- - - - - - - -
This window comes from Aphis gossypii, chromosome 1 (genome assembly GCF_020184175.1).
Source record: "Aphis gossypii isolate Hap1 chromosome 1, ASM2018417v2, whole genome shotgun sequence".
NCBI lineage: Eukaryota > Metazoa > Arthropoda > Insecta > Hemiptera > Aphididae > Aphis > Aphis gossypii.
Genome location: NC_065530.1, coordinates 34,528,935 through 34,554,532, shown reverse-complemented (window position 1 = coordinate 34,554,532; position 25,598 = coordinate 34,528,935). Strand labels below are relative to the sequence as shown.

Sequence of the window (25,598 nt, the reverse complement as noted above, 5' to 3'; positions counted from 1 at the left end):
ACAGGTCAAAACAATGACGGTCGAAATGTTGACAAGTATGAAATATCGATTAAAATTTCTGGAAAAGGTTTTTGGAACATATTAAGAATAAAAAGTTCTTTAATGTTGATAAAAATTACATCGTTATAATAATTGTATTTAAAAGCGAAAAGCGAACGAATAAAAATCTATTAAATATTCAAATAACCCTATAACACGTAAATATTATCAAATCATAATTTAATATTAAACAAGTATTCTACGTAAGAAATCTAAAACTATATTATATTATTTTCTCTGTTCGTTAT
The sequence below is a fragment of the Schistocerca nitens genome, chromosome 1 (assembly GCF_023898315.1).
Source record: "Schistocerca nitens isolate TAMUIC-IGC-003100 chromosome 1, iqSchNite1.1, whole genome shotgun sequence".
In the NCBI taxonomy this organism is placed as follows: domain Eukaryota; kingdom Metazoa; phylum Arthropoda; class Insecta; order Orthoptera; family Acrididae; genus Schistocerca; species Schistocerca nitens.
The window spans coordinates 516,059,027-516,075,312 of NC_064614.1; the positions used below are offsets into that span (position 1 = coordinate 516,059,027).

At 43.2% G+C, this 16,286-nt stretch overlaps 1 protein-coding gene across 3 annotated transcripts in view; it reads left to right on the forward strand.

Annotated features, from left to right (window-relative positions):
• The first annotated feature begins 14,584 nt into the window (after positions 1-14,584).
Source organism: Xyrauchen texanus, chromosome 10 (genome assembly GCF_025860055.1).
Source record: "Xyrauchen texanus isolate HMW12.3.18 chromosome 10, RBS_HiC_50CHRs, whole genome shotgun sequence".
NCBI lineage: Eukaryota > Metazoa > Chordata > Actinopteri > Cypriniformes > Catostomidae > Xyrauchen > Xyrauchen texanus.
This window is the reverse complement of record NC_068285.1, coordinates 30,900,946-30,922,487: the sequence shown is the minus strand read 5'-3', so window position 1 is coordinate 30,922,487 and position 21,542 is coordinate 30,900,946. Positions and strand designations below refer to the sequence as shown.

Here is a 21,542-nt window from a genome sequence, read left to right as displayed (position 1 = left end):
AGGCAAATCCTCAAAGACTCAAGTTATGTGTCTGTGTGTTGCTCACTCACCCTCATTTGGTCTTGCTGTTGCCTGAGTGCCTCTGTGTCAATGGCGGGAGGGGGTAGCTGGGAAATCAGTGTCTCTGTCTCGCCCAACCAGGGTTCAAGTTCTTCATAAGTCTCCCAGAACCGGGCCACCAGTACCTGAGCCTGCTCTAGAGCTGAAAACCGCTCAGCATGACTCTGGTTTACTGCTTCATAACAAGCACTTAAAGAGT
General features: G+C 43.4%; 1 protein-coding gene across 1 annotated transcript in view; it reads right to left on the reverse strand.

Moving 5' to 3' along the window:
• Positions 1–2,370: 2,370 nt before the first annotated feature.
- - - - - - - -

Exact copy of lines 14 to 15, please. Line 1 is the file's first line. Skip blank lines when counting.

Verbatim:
Source organism: Xyrauchen texanus, chromosome 10 (genome assembly GCF_025860055.1).
Source record: "Xyrauchen texanus isolate HMW12.3.18 chromosome 10, RBS_HiC_50CHRs, whole genome shotgun sequence".